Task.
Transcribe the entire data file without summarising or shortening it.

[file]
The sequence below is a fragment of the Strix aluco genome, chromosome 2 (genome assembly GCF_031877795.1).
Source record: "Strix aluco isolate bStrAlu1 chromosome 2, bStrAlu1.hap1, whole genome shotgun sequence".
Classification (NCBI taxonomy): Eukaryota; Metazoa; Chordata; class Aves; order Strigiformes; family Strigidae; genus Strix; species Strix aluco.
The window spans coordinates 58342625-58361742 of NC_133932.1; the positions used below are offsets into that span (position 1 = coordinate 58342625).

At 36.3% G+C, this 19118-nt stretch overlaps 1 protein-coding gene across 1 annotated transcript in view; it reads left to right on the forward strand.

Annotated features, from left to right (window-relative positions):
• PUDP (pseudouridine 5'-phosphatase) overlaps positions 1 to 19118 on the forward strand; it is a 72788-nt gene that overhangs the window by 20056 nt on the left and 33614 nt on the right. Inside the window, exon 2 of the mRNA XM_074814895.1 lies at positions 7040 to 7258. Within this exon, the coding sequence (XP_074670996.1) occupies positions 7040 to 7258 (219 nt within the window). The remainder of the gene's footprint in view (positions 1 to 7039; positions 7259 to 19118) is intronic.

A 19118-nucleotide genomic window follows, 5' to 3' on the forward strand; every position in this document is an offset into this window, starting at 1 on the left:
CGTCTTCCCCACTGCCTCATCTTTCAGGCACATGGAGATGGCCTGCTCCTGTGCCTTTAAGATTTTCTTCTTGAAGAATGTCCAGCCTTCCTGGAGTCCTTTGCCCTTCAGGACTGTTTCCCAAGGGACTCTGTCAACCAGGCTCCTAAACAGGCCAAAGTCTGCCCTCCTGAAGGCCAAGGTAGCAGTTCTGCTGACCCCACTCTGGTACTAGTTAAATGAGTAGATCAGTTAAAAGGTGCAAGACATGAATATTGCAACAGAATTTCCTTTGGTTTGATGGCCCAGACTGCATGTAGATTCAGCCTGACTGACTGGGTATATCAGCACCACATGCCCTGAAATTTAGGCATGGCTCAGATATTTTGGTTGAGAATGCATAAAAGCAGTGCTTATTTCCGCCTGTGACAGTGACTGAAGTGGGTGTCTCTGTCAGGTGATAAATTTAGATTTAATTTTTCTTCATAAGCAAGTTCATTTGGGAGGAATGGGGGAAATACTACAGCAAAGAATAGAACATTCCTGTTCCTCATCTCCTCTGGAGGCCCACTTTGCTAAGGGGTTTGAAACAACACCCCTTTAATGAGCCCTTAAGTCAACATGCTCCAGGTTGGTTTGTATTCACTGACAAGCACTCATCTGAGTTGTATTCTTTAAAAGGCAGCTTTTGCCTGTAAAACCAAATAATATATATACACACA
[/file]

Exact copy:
The sequence below is a fragment of the Strix aluco genome, chromosome 2 (genome assembly GCF_031877795.1).
Source record: "Strix aluco isolate bStrAlu1 chromosome 2, bStrAlu1.hap1, whole genome shotgun sequence".
Classification (NCBI taxonomy): Eukaryota; Metazoa; Chordata; class Aves; order Strigiformes; family Strigidae; genus Strix; species Strix aluco.
The window spans coordinates 58342625-58361742 of NC_133932.1; the positions used below are offsets into that span (position 1 = coordinate 58342625).

At 36.3% G+C, this 19118-nt stretch overlaps 1 protein-coding gene across 1 annotated transcript in view; it reads left to right on the forward strand.

Annotated features, from left to right (window-relative positions):
• PUDP (pseudouridine 5'-phosphatase) overlaps positions 1 to 19118 on the forward strand; it is a 72788-nt gene that overhangs the window by 20056 nt on the left and 33614 nt on the right. Inside the window, exon 2 of the mRNA XM_074814895.1 lies at positions 7040 to 7258. Within this exon, the coding sequence (XP_074670996.1) occupies positions 7040 to 7258 (219 nt within the window). The remainder of the gene's footprint in view (positions 1 to 7039; positions 7259 to 19118) is intronic.

A 19118-nucleotide genomic window follows, 5' to 3' on the forward strand; every position in this document is an offset into this window, starting at 1 on the left:
CGTCTTCCCCACTGCCTCATCTTTCAGGCACATGGAGATGGCCTGCTCCTGTGCCTTTAAGATTTTCTTCTTGAAGAATGTCCAGCCTTCCTGGAGTCCTTTGCCCTTCAGGACTGTTTCCCAAGGGACTCTGTCAACCAGGCTCCTAAACAGGCCAAAGTCTGCCCTCCTGAAGGCCAAGGTAGCAGTTCTGCTGACCCCACTCTGGTACTAGTTAAATGAGTAGATCAGTTAAAAGGTGCAAGACATGAATATTGCAACAGAATTTCCTTTGGTTTGATGGCCCAGACTGCATGTAGATTCAGCCTGACTGACTGGGTATATCAGCACCACATGCCCTGAAATTTAGGCATGGCTCAGATATTTTGGTTGAGAATGCATAAAAGCAGTGCTTATTTCCGCCTGTGACAGTGACTGAAGTGGGTGTCTCTGTCAGGTGATAAATTTAGATTTAATTTTTCTTCATAAGCAAGTTCATTTGGGAGGAATGGGGGAAATACTACAGCAAAGAATAGAACATTCCTGTTCCTCATCTCCTCTGGAGGCCCACTTTGCTAAGGGGTTTGAAACAACACCCCTTTAATGAGCCCTTAAGTCAACATGCTCCAGGTTGGTTTGTATTCACTGACAAGCACTCATCTGAGTTGTATTCTTTAAAAGGCAGCTTTTGCCTGTAAAACCAAATAATATATATACACACA